A series of three papers in The Lancet traces links between pre-conception parental diet and health status to the health of babies
Parents’ diets and health even before conception can have profound implications for the growth, development, and long-term health of their children.
A series of three papers published in The Lancet outlines how preconception risk factors affect the unborn baby and lifelong health risks. Drawing on existing evidence from around the world to redefine the preconception period, it proposes interventions to help improve preconception health. These findings have substantial societal and public health implications, and point to a new emphasis on preparing for conception.
To help improve health in future generations, the authors call for a joint focus, including better guidance and support for individuals planning pregnancy, and increased public health measures to reduce obesity and improve nutrition. They suggest that behaviour change interventions, supplementation and fortification could lead to preconception health improvements.
Maternal obesity, is also linked to poorer birth outcomes, is thought to increase levels of inflammation, hormones and metabolites. This may directly alter the development of the egg and embryo to increase the risk of chronic disease in later life
Previous research has defined the preconception period as the three months before conception, as this is the average time it takes for fertile couples to become pregnant. However, this is imprecise. It ignores the time taken to achieve preconception health improvements.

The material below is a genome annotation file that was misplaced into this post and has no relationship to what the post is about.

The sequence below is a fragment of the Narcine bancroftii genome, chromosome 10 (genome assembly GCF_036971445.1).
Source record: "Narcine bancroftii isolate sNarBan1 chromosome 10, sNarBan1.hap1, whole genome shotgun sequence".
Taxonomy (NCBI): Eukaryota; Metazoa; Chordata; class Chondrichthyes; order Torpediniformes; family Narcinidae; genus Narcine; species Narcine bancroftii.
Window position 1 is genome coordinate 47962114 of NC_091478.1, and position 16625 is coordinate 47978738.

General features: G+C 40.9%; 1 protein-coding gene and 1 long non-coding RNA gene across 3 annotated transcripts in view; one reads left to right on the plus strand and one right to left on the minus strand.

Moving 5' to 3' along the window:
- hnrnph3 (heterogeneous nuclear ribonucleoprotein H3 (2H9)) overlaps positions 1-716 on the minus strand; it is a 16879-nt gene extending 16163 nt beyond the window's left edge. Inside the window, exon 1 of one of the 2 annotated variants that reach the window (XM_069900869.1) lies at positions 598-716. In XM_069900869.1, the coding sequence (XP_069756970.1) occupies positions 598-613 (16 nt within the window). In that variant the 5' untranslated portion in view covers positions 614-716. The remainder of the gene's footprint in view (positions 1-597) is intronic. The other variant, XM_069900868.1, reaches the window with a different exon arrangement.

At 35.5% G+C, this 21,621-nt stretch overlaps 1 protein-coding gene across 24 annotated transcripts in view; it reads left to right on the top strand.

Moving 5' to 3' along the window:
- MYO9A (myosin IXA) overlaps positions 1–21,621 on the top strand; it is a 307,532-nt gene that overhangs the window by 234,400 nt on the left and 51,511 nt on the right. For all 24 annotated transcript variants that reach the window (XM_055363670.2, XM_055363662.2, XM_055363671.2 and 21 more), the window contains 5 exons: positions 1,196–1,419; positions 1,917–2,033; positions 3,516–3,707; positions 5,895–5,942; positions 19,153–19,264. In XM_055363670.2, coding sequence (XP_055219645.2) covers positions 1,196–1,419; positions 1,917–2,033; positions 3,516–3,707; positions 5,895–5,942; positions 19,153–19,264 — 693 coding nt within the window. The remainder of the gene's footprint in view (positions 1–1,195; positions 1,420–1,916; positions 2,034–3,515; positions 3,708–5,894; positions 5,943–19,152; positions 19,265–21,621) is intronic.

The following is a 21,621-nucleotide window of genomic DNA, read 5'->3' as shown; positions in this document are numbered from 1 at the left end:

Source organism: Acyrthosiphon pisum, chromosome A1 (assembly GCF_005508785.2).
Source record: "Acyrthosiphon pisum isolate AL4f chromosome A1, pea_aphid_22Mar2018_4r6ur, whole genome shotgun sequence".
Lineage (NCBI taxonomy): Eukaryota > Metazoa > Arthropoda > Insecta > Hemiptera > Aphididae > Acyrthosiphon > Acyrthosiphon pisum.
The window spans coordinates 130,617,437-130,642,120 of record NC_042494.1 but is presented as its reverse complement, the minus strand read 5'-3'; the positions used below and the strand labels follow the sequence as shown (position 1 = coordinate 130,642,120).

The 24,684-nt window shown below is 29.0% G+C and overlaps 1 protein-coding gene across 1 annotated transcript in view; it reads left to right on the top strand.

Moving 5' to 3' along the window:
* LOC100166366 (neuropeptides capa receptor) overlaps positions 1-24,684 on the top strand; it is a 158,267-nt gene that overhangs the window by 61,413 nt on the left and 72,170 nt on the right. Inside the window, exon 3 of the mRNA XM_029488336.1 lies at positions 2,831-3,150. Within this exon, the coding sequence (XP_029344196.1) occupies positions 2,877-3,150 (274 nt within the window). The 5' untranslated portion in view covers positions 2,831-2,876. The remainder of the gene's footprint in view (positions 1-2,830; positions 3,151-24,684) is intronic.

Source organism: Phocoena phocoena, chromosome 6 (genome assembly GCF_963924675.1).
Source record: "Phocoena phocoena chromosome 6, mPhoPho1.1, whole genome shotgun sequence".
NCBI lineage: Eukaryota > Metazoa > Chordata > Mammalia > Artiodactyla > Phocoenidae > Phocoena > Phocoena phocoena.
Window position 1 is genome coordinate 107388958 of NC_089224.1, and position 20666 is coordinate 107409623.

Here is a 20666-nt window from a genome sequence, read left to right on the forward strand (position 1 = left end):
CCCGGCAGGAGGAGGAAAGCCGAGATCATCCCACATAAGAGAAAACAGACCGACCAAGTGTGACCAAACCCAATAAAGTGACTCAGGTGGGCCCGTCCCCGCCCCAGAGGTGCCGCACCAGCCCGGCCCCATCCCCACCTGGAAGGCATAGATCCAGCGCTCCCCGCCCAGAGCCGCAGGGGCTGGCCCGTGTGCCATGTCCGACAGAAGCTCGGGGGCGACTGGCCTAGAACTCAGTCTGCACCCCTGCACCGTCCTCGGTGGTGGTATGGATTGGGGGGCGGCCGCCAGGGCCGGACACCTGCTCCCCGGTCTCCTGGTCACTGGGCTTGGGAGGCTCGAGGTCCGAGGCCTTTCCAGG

That is why the series redefine the preconception period in three ways. Biologically, it is the days to weeks before and after fertilisation. Individually, it comprises the weeks or months when a woman or couple decides to have a child. At a public health level – as the months or years needed to address preconception risk factors, such as diet and obesity, before pregnancy.
“The preconception period is a critical time when parental health – including weight, metabolism, and diet – can influence the risk of future chronic disease in children, and we must now re-examine public health policy to help reduce this risk. While the current focus on risk factors, such as smoking and excess alcohol intake, is important, we also need new drives to prepare nutritionally for pregnancy for both parents. Raising awareness of preconception health, and increasing availability of support to improve health before conception will be crucial,” says lead author of the series, Professor Judith Stephenson, UCL, UK.
Evidence suggests that smoking, high alcohol and caffeine intake, diet, obesity and malnutrition potentially cause genetic, cellular, metabolic and physiological changes during the development of the unborn baby. Those have lasting consequences into adulthood and increase the child’s lifelong risk of cardiovascular, metabolic, immune, and neurological diseases.
In particular, maternal obesity, which is also linked to poorer birth outcomes, is thought to increase levels of inflammation, hormones and metabolites. This may directly alter the development of the egg and embryo to increase the risk of chronic disease in later life. Male obesity is also important, and is associated with poor sperm quality, quantity and motility, which could increase the risk of chronic disease in later life. However, it is uncertain whether paternal diet and obesity have as strong an influence as maternal preconception health.